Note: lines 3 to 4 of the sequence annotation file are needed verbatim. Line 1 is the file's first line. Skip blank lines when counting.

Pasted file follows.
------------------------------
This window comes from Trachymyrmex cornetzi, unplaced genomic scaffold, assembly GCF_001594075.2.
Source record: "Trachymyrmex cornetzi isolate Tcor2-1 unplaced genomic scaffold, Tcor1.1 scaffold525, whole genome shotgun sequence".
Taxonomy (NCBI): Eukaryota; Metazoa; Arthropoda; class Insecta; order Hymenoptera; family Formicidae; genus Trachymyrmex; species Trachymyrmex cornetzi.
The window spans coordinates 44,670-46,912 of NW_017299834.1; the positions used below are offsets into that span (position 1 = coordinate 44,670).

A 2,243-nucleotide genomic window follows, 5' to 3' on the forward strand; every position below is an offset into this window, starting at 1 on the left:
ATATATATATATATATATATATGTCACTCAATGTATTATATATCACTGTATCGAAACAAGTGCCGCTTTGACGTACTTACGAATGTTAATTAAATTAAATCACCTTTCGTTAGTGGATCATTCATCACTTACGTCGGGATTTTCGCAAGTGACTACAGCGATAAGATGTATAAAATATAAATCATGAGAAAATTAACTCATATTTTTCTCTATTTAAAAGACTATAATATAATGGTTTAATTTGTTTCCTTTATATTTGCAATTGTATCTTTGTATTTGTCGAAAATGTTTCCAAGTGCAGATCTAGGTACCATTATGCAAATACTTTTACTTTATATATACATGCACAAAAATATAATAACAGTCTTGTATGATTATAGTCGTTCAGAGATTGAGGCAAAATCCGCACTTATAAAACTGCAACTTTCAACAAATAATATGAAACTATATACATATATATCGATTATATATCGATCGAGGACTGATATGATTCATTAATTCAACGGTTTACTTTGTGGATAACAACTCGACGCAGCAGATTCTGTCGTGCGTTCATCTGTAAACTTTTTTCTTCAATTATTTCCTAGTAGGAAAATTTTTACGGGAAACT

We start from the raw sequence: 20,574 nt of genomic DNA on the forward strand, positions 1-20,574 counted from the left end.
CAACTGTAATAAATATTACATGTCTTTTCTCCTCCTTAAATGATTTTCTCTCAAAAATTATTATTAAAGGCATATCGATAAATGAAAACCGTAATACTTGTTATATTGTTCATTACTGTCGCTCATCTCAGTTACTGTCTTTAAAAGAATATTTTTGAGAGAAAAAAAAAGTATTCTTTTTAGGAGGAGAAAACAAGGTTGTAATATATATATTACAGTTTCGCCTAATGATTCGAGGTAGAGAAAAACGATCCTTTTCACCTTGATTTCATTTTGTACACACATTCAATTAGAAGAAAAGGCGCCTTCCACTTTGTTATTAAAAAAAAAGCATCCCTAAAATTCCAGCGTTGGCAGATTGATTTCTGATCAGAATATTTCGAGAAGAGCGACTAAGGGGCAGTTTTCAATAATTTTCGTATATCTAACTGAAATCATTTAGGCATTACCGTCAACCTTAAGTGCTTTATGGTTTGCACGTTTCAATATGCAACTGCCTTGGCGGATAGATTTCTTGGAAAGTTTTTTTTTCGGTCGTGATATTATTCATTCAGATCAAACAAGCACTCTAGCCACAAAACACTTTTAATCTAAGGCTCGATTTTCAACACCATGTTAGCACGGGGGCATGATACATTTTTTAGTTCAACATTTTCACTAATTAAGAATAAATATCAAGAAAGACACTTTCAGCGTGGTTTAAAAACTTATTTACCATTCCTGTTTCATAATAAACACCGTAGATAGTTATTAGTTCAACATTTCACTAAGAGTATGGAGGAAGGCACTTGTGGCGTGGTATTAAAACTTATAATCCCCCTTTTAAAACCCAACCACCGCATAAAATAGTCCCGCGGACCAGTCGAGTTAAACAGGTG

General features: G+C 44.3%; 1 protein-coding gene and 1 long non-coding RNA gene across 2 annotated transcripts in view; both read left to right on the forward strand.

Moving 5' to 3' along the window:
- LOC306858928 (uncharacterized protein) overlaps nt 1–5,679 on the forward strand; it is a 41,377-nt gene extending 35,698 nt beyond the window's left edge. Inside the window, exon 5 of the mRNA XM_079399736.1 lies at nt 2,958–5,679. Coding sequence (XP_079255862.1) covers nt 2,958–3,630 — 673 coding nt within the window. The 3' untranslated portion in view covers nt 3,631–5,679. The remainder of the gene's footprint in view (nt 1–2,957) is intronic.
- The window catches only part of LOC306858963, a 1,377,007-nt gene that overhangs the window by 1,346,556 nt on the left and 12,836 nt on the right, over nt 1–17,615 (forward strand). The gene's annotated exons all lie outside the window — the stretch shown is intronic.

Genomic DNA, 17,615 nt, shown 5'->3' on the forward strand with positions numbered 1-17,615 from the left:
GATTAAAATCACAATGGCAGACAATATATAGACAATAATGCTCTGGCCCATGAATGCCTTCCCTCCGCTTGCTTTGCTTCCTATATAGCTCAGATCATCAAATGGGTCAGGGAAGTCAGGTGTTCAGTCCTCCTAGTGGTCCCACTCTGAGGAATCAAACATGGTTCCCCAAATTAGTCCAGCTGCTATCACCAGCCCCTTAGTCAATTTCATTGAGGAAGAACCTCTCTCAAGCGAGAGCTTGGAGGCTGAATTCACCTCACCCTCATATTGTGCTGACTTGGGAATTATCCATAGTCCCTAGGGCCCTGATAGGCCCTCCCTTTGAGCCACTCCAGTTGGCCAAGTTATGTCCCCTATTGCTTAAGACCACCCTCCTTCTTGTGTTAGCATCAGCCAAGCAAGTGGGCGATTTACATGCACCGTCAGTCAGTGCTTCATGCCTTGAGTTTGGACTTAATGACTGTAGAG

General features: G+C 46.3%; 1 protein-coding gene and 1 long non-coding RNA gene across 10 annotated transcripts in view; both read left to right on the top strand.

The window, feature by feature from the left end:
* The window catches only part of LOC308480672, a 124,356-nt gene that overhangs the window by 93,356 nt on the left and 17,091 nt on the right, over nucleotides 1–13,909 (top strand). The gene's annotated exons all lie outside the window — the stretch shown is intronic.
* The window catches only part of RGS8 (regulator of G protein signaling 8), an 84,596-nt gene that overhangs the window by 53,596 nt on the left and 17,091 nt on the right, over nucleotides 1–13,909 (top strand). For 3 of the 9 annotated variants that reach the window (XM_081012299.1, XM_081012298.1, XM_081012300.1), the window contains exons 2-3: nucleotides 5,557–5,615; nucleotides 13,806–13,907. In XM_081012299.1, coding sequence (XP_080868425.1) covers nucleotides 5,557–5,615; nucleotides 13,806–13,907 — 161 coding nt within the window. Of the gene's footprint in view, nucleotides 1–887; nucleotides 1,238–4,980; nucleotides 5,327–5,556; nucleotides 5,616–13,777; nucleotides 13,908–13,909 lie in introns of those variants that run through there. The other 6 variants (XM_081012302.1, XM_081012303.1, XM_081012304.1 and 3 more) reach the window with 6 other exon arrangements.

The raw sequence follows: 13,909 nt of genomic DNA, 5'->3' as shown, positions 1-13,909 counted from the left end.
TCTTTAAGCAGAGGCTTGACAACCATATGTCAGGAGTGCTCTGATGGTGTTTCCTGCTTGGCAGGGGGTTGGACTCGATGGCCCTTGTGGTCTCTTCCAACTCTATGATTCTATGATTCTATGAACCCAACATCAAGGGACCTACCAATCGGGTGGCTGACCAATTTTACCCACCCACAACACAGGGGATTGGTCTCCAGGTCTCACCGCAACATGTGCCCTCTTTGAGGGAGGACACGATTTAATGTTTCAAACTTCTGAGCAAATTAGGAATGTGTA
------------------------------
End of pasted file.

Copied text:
Taxonomy (NCBI): Eukaryota; Metazoa; Arthropoda; class Insecta; order Hymenoptera; family Formicidae; genus Trachymyrmex; species Trachymyrmex cornetzi.
The window spans coordinates 44,670-46,912 of NW_017299834.1; the positions used below are offsets into that span (position 1 = coordinate 44,670).